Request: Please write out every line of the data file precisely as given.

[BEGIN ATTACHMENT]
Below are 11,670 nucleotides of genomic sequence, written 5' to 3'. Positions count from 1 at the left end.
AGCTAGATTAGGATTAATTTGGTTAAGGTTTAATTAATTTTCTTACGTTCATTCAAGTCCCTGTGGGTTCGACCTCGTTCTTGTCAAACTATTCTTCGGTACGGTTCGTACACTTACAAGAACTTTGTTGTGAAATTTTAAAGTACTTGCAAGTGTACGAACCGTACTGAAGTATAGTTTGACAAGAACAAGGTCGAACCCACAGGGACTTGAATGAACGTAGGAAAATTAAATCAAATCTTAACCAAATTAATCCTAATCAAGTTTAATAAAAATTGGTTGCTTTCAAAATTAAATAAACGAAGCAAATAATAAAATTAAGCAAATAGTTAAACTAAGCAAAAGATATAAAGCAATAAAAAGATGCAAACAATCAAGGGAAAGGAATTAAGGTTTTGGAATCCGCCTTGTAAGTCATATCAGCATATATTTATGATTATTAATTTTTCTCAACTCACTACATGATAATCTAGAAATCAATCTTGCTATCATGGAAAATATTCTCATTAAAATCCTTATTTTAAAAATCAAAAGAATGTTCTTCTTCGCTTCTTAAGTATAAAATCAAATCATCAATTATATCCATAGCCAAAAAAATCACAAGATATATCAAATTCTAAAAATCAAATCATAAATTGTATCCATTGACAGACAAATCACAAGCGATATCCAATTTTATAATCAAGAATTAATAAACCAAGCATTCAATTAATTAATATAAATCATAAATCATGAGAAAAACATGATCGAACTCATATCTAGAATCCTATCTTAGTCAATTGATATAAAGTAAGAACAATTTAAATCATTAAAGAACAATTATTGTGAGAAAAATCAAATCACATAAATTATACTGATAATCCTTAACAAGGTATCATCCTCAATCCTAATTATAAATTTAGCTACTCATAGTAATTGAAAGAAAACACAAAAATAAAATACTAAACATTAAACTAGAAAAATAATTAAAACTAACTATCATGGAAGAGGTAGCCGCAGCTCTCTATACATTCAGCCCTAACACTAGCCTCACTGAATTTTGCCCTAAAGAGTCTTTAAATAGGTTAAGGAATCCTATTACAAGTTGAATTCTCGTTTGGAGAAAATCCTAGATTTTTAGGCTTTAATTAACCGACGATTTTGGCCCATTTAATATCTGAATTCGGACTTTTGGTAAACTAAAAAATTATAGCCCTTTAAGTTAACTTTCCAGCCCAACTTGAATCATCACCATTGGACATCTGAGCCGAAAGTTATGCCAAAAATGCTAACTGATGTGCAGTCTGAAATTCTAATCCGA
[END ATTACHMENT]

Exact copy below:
Below are 11,670 nucleotides of genomic sequence, written 5' to 3'. Positions count from 1 at the left end.
AGCTAGATTAGGATTAATTTGGTTAAGGTTTAATTAATTTTCTTACGTTCATTCAAGTCCCTGTGGGTTCGACCTCGTTCTTGTCAAACTATTCTTCGGTACGGTTCGTACACTTACAAGAACTTTGTTGTGAAATTTTAAAGTACTTGCAAGTGTACGAACCGTACTGAAGTATAGTTTGACAAGAACAAGGTCGAACCCACAGGGACTTGAATGAACGTAGGAAAATTAAATCAAATCTTAACCAAATTAATCCTAATCAAGTTTAATAAAAATTGGTTGCTTTCAAAATTAAATAAACGAAGCAAATAATAAAATTAAGCAAATAGTTAAACTAAGCAAAAGATATAAAGCAATAAAAAGATGCAAACAATCAAGGGAAAGGAATTAAGGTTTTGGAATCCGCCTTGTAAGTCATATCAGCATATATTTATGATTATTAATTTTTCTCAACTCACTACATGATAATCTAGAAATCAATCTTGCTATCATGGAAAATATTCTCATTAAAATCCTTATTTTAAAAATCAAAAGAATGTTCTTCTTCGCTTCTTAAGTATAAAATCAAATCATCAATTATATCCATAGCCAAAAAAATCACAAGATATATCAAATTCTAAAAATCAAATCATAAATTGTATCCATTGACAGACAAATCACAAGCGATATCCAATTTTATAATCAAGAATTAATAAACCAAGCATTCAATTAATTAATATAAATCATAAATCATGAGAAAAACATGATCGAACTCATATCTAGAATCCTATCTTAGTCAATTGATATAAAGTAAGAACAATTTAAATCATTAAAGAACAATTATTGTGAGAAAAATCAAATCACATAAATTATACTGATAATCCTTAACAAGGTATCATCCTCAATCCTAATTATAAATTTAGCTACTCATAGTAATTGAAAGAAAACACAAAAATAAAATACTAAACATTAAACTAGAAAAATAATTAAAACTAACTATCATGGAAGAGGTAGCCGCAGCTCTCTATACATTCAGCCCTAACACTAGCCTCACTGAATTTTGCCCTAAAGAGTCTTTAAATAGGTTAAGGAATCCTATTACAAGTTGAATTCTCGTTTGGAGAAAATCCTAGATTTTTAGGCTTTAATTAACCGACGATTTTGGCCCATTTAATATCTGAATTCGGACTTTTGGTAAACTAAAAAATTATAGCCCTTTAAGTTAACTTTCCAGCCCAACTTGAATCATCACCATTGGACATCTGAGCCGAAAGTTATGCCAAAAATGCTAACTGATGTGCAGTCTGAAATTCTAATCCGA